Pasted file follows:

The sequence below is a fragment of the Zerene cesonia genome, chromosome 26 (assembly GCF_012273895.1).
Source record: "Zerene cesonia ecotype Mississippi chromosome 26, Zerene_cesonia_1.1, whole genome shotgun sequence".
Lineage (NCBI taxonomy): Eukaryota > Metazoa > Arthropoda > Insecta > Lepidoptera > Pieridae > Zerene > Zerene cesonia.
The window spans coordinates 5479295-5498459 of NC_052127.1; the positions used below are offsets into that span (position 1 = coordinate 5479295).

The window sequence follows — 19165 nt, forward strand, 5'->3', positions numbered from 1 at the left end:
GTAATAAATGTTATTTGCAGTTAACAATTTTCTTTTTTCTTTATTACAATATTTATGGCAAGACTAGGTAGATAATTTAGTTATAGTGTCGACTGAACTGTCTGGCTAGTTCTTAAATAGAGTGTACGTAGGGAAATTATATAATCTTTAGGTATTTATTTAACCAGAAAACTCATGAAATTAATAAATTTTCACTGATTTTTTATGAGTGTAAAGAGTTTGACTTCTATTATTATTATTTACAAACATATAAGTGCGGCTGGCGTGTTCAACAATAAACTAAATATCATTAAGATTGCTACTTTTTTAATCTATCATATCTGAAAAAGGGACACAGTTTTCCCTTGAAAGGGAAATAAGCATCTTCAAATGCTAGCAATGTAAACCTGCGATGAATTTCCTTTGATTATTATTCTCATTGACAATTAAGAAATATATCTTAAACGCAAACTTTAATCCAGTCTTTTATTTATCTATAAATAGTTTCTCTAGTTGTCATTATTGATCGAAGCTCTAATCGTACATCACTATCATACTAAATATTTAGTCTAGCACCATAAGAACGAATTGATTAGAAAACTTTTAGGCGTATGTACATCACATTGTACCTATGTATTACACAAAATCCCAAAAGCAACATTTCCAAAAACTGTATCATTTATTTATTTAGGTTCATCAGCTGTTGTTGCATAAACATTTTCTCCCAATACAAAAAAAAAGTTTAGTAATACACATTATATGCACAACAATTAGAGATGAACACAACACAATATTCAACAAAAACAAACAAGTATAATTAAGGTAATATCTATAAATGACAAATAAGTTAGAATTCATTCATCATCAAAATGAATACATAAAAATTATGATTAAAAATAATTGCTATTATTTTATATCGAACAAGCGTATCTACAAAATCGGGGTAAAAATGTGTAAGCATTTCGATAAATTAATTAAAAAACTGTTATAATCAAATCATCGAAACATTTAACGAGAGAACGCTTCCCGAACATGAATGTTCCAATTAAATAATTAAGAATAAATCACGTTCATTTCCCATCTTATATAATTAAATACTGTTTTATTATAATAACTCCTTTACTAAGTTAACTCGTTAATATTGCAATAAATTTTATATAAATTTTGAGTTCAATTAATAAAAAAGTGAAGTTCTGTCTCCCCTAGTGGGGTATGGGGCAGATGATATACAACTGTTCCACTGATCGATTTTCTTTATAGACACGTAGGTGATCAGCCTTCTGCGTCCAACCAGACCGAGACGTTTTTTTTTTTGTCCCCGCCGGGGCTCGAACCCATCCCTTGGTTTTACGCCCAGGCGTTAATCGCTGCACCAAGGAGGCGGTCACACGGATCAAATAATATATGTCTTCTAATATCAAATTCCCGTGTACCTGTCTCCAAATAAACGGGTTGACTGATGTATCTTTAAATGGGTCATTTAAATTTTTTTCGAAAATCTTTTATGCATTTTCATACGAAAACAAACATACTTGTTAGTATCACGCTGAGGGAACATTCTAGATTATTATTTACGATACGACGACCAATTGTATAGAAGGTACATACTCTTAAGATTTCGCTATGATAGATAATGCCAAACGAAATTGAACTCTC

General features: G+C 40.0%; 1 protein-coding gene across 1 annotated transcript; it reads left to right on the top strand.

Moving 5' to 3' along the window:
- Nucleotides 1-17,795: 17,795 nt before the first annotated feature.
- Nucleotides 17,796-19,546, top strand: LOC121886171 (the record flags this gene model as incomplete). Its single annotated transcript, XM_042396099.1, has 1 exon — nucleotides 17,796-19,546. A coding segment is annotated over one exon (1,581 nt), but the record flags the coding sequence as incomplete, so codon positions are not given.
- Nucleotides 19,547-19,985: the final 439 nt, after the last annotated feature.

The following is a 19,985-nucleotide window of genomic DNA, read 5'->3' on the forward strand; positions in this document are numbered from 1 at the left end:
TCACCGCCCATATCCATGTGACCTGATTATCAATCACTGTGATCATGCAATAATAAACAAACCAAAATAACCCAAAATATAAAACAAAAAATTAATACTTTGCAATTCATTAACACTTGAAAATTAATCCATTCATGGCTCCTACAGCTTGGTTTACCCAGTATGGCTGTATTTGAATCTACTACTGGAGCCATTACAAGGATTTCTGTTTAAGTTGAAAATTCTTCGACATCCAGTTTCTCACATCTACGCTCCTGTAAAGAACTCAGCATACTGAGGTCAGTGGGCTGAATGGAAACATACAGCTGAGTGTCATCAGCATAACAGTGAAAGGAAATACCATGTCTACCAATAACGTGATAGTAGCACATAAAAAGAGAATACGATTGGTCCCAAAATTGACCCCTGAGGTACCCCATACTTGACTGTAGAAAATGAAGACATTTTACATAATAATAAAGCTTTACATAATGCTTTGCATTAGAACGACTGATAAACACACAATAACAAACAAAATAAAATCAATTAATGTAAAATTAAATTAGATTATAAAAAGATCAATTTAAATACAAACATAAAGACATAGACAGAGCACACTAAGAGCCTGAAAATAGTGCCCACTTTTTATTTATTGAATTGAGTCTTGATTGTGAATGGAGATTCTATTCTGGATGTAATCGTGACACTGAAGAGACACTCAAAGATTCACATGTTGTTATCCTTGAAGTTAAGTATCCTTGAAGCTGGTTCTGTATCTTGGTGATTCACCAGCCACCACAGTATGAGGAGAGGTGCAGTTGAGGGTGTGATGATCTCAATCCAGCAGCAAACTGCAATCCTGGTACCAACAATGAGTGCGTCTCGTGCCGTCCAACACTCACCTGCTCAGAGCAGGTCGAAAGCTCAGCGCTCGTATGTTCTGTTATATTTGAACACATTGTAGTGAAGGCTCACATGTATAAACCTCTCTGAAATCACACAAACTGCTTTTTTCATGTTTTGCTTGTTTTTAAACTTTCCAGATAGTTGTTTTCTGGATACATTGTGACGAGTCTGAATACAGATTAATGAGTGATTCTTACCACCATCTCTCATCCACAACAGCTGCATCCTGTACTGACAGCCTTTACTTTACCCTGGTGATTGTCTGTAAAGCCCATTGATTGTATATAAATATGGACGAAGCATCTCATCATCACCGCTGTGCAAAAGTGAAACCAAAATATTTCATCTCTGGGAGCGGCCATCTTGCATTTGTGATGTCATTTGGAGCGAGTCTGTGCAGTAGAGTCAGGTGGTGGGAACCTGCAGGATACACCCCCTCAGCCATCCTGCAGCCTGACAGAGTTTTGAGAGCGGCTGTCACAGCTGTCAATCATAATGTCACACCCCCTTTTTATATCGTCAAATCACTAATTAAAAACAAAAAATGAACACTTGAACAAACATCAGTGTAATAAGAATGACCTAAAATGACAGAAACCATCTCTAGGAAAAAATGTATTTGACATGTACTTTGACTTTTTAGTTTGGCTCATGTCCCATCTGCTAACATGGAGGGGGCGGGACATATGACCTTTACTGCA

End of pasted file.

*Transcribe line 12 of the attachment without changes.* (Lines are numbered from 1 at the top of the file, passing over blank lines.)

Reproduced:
The following is a 19,985-nucleotide window of genomic DNA, read 5'->3' on the forward strand; positions in this document are numbered from 1 at the left end: